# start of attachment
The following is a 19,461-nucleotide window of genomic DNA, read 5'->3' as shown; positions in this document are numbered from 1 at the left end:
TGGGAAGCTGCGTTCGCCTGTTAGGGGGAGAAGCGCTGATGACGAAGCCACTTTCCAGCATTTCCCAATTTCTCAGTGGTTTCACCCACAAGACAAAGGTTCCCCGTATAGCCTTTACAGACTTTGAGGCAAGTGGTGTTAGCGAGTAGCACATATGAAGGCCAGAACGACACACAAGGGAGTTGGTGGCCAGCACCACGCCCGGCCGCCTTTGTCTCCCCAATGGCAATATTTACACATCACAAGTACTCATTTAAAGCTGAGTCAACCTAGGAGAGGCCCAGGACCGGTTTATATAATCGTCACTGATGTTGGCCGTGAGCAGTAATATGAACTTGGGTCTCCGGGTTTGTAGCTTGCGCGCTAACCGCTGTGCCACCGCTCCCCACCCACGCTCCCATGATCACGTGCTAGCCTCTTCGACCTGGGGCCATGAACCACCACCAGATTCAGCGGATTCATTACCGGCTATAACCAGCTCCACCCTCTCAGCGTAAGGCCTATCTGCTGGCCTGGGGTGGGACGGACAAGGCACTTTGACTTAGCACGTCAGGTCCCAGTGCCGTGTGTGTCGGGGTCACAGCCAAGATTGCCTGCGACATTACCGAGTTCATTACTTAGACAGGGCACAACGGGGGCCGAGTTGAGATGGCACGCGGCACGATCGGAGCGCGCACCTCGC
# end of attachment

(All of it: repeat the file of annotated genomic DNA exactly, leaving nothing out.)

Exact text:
The following is a 19,461-nucleotide window of genomic DNA, read 5'->3' as shown; positions in this document are numbered from 1 at the left end:
TGGGAAGCTGCGTTCGCCTGTTAGGGGGAGAAGCGCTGATGACGAAGCCACTTTCCAGCATTTCCCAATTTCTCAGTGGTTTCACCCACAAGACAAAGGTTCCCCGTATAGCCTTTACAGACTTTGAGGCAAGTGGTGTTAGCGAGTAGCACATATGAAGGCCAGAACGACACACAAGGGAGTTGGTGGCCAGCACCACGCCCGGCCGCCTTTGTCTCCCCAATGGCAATATTTACACATCACAAGTACTCATTTAAAGCTGAGTCAACCTAGGAGAGGCCCAGGACCGGTTTATATAATCGTCACTGATGTTGGCCGTGAGCAGTAATATGAACTTGGGTCTCCGGGTTTGTAGCTTGCGCGCTAACCGCTGTGCCACCGCTCCCCACCCACGCTCCCATGATCACGTGCTAGCCTCTTCGACCTGGGGCCATGAACCACCACCAGATTCAGCGGATTCATTACCGGCTATAACCAGCTCCACCCTCTCAGCGTAAGGCCTATCTGCTGGCCTGGGGTGGGACGGACAAGGCACTTTGACTTAGCACGTCAGGTCCCAGTGCCGTGTGTGTCGGGGTCACAGCCAAGATTGCCTGCGACATTACCGAGTTCATTACTTAGACAGGGCACAACGGGGGCCGAGTTGAGATGGCACGCGGCACGATCGGAGCGCGCACCTCGC